What customer groups are targeted? Who is the competition? What is the market? Why would it be interested in that service or product?

Your product or service

What is it? What makes it special or attractive? What does it cost? Are there warranties? How will the product or service be produced and/or distributed? How will the business be promoted? How will the business attract new customers? Is there an in-house sales force? Will the company sell through manufacturers’ representatives, telemarketers, direct mail or the Internet?

Management team and objectives

Who’s running the business and what goals are they required to meet? Is the management team deep or thin? What is its previous experience?

Financial considerations

Financial statements should be done on a cash basis. What are the business’s expenses and revenue sources? The more detail the better. This section should include the exit strategy.

The summary

Summarize the rest of the plan and key issues.


Assets and liabilities must be included in this section. Personal financial statements and biographies of the principals also should be included here. Louis P. Stanasolovich, named one of the best financial advisers in America the last four years by Worth magazine, is founder and president of Legend Financial Advisors Inc., a fee-only financial advisory firm located in the North Hills. Legend provides asset management and comprehensive financial planning services to individuals and businesses. Reach him at (412) 635-9210 or via his firm’s Web site at www.legend-financial.com.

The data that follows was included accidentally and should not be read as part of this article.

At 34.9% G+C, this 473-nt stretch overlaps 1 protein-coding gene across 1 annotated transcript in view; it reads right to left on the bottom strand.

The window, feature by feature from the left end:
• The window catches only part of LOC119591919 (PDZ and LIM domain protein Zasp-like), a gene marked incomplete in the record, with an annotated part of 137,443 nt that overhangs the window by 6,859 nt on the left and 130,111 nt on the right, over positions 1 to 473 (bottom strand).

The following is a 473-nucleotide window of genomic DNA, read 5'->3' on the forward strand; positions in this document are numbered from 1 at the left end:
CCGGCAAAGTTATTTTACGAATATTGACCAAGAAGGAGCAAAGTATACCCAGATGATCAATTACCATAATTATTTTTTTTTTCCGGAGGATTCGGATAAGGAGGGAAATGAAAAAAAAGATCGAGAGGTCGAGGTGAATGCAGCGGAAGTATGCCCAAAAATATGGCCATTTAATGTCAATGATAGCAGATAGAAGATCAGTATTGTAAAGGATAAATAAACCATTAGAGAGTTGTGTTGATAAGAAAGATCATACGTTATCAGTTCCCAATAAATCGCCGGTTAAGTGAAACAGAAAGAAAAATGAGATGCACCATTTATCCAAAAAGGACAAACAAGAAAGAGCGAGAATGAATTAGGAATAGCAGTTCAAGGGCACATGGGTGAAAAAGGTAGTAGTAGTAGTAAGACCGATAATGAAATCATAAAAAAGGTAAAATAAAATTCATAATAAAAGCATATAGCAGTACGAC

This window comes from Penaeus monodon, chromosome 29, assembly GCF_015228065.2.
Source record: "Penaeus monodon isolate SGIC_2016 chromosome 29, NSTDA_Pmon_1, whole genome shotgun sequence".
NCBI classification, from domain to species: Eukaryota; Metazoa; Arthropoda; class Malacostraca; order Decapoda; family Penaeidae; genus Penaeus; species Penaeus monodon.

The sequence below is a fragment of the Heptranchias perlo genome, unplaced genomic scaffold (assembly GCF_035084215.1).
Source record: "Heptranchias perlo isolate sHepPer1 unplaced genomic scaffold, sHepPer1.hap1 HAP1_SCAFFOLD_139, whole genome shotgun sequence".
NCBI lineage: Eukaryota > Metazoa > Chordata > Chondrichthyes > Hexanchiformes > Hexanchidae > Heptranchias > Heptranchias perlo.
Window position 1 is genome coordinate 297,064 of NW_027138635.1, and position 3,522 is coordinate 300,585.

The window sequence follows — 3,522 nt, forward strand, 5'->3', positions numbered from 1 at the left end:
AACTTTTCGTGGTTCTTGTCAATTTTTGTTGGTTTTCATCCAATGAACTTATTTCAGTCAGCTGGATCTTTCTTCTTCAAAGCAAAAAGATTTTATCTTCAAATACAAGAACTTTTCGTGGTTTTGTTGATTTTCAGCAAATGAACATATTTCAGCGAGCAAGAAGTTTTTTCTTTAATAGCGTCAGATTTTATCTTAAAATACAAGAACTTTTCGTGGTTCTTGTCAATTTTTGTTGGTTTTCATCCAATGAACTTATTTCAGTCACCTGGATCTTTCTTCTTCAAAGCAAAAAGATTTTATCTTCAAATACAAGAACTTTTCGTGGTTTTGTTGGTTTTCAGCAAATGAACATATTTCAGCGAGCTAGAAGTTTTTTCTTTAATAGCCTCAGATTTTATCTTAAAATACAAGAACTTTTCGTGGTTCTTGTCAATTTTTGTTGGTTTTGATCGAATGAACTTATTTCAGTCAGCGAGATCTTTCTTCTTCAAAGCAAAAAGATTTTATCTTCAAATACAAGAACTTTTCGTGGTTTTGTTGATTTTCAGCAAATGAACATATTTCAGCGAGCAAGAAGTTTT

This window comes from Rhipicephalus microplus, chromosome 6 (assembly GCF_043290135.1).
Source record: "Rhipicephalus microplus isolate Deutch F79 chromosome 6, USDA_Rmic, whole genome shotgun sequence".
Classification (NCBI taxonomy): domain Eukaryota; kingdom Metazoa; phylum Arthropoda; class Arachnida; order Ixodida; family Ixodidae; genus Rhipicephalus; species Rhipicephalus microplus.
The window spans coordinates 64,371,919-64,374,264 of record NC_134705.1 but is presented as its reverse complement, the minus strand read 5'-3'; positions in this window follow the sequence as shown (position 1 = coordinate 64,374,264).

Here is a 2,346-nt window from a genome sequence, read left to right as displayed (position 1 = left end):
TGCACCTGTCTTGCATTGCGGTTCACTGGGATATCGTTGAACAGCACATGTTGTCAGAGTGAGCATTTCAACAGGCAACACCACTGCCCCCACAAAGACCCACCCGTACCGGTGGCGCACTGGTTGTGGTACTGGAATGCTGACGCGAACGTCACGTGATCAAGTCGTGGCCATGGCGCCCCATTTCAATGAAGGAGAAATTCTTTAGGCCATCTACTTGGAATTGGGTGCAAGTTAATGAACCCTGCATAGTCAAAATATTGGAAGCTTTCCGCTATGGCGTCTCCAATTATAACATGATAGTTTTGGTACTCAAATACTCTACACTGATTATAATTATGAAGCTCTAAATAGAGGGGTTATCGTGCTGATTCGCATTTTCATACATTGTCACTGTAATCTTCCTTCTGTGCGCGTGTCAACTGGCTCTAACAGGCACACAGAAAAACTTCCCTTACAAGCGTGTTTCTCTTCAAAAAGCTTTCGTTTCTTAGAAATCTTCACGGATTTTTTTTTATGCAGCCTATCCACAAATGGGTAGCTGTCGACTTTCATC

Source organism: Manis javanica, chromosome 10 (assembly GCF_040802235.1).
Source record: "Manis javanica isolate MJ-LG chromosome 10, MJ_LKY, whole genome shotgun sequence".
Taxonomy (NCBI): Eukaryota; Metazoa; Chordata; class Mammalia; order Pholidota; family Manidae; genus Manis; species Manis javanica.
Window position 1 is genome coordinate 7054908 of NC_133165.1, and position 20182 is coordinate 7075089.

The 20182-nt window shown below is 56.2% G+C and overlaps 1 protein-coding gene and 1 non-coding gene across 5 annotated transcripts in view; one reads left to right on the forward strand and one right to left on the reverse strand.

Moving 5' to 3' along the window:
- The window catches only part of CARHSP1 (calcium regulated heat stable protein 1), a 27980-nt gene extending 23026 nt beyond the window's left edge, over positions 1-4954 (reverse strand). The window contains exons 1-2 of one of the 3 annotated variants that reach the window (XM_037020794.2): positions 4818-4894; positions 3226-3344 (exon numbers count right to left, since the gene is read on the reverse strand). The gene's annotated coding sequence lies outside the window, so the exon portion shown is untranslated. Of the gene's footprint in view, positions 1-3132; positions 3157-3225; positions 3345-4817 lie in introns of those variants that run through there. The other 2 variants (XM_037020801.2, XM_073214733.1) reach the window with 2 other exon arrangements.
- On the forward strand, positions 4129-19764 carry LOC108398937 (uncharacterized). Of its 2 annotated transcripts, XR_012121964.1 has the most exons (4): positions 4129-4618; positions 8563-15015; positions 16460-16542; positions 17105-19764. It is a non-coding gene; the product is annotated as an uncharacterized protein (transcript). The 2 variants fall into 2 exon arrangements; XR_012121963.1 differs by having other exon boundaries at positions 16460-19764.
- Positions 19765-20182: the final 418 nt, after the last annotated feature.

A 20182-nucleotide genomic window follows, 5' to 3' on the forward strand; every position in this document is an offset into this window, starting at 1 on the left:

Monday, 22 July 2002 09:41

On knowing yourself

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“If you know yourself and you know the enemy, you need not fear the result of a hundred battles.” — Sun Tzu

More than 2,000 years ago, the wise general Sun Tzu admonished his compatriots to constantly gather information to know themselves and their enemies (read: competition).